Get the latest from TODAY
When Mark Walker received a call from his daughter a few weeks ago, he answered immediately. But it was not his daughter. Instead it was a man claiming to have kidnapped Walker’s daughter. He told Walker he’d murder Walker's daughter if he did not send ransom money.
“He said, ‘I’m not playing around,’” Walker told WTHR, an NBC affiliate in Indianapolis. “He said, ‘If you call the police I’m going to kill her.’”
While Walker felt scared, he did not give into the caller’s demands. He asked his wife to check on his daughter. She was safe. Walker was a victim of what’s known as virtual kidnapping, a hoax that is spreading, according to the FBI.
On the same day, Walker's son, Eli, experienced a similar virtual kidnapping threat. A caller from Walker's phone number told Eli that he had kidnapped Walker and had a gun to his head. Eli texted his dad and learned he was safe and hung up. Just days after the Walkers’ experience, an elementary school teacher in suburban Indianapolis reported she received a similar call, according to WTHR. A man calling from her sister’s number said if she wanted to save her sister she'd have to send him money.
“He didn’t say her name, but he said ‘I have your sister’ and he said, ‘I’m not playing around,’” the woman, who asked to remain anonymous, told WTHR.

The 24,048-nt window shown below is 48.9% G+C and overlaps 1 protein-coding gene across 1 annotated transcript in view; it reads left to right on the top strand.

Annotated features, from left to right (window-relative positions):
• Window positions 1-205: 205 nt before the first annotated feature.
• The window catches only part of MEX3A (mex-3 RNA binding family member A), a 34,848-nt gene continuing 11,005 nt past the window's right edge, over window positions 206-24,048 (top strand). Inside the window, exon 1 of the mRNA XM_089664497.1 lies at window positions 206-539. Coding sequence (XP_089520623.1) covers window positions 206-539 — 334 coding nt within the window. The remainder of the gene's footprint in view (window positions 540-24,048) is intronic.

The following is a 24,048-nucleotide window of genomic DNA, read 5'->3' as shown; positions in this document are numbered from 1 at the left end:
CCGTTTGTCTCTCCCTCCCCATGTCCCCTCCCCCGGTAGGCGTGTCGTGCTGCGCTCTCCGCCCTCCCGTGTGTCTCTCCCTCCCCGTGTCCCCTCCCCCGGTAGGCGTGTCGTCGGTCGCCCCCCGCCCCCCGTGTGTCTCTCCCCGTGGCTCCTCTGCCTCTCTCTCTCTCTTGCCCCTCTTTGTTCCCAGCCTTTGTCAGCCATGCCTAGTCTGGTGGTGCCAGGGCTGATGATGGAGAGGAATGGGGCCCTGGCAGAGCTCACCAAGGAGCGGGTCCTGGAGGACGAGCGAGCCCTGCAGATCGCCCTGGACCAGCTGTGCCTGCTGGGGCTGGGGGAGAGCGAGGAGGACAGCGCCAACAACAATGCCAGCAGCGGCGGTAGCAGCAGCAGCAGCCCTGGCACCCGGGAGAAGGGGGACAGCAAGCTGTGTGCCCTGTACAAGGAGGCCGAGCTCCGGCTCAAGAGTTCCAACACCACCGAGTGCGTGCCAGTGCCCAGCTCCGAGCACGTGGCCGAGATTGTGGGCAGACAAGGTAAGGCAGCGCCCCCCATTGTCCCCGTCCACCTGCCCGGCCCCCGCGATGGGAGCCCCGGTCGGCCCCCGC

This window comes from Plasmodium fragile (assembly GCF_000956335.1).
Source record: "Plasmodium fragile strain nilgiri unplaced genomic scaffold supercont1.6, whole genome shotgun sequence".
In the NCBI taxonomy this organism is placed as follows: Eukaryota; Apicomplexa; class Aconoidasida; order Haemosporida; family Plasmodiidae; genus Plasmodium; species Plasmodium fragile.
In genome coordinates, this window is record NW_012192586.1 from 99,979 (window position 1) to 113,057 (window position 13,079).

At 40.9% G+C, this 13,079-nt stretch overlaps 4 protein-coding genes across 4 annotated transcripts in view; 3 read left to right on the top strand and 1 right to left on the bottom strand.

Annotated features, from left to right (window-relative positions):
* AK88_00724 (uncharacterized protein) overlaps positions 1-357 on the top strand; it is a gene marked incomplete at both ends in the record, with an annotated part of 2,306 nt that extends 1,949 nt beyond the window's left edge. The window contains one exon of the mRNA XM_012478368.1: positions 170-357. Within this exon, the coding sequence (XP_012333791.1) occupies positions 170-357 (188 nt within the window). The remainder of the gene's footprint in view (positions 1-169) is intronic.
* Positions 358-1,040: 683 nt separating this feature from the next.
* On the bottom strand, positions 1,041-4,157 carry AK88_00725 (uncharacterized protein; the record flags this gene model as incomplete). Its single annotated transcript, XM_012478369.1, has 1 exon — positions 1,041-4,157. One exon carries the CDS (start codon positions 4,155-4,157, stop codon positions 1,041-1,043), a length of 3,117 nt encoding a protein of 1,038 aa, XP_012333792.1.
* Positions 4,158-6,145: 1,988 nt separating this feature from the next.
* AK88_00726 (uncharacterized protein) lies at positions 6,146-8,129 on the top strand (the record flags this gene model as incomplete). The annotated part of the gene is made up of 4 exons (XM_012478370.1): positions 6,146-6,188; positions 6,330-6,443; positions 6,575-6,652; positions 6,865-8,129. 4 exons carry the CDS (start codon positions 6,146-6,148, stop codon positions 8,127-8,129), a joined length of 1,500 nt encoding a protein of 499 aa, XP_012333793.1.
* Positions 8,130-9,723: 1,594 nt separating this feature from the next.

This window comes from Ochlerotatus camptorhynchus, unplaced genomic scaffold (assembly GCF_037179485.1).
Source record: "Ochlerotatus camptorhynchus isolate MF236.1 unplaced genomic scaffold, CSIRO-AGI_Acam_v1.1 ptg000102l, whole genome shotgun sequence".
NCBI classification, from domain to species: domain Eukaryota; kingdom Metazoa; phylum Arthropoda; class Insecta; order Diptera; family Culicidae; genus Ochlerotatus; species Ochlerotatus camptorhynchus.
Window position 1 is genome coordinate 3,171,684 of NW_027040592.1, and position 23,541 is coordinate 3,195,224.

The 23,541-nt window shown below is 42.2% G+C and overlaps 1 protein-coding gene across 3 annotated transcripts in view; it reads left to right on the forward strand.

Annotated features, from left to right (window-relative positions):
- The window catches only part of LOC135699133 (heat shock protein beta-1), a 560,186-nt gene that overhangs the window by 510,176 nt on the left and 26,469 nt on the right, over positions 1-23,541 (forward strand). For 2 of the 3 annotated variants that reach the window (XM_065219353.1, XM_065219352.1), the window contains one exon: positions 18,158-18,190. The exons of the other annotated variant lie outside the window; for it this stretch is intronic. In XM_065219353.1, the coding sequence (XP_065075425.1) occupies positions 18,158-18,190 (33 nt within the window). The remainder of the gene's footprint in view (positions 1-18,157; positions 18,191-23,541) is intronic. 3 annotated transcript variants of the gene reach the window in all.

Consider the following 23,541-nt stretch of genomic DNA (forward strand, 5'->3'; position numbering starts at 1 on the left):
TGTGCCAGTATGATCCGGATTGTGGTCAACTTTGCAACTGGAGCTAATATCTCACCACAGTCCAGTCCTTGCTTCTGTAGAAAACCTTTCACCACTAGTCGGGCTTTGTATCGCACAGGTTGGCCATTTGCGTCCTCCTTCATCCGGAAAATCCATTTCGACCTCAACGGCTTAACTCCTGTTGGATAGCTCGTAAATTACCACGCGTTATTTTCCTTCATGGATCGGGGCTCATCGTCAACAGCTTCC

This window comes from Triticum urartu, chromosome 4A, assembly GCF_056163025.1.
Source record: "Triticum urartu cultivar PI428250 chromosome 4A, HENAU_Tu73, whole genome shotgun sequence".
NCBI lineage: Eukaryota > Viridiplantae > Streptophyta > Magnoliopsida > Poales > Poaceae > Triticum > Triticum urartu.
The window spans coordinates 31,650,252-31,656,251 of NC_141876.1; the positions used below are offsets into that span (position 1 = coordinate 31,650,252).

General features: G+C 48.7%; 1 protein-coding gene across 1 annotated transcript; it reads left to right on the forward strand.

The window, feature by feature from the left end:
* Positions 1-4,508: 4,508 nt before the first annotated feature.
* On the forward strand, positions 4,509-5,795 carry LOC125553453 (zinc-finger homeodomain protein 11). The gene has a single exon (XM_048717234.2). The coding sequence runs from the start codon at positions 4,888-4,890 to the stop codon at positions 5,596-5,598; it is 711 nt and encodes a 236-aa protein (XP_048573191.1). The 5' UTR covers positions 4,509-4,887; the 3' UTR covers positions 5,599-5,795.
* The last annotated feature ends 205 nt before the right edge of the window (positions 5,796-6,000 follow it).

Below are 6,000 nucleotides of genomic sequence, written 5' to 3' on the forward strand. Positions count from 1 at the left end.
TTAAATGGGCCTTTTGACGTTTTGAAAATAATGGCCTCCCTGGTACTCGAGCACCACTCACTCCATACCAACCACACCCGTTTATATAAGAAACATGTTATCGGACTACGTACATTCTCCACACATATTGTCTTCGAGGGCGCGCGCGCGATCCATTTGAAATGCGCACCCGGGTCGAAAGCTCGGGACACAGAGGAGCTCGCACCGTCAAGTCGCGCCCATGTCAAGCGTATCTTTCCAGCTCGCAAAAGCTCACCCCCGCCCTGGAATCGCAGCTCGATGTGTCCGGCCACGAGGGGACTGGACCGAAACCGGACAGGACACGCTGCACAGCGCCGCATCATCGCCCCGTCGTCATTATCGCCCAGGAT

Frightened, she hung up and called her family while her school called police and initiated a lockdown. Soon, she learned her sister was fine.
Virtual kidnapping happens when scammers research people on social media and find phone numbers. They “spoof” a number of a person the victim knows so it appears that person is calling. Spoofing occurs when a scammer changes caller ID information to hide their identity and make it seem as if the call is coming from a person the victim knows. Then the person alleges they are holding the loved one and demand ransom.
“This scam has been going on for 20 years, where someone calls and says, ‘Your loved one’s in jail’ or ‘I have kidnapped your loved one.’ But it is much more sophisticated now,” Theresa Payton, a security consultant and CEO at Fortalice, told Kathie Lee and Hoda on TODAY. “They go on social media and look up cell phone numbers and they learn about you.”
Payton recommends people take some steps before, during and after to protect themselves from this hoax.
Have a family secret code word: “Get a secret code word with your family that people can’t guess on social media. So say ‘If you have my kid, tell my kid to tell me the secret code word.’ Most of the time if it’s a scam they are not going to know the secret code word,” Payton said.
Have them slow down: Stall. Tell them you can’t hear them. Ask if you can call them back. Keep them talking. Scams like this fail as soon as the would-be target realizes their loved one is safe.
Contact the victim: As you keep the person talking, text the alleged victim to see if they are OK. Because the scammer is only changing the caller ID and does not have the victim’s real phone, your loved one can respond.
Report it: “Absolutely you should report it,” Payton said. People should report virtual kidnappings threats to: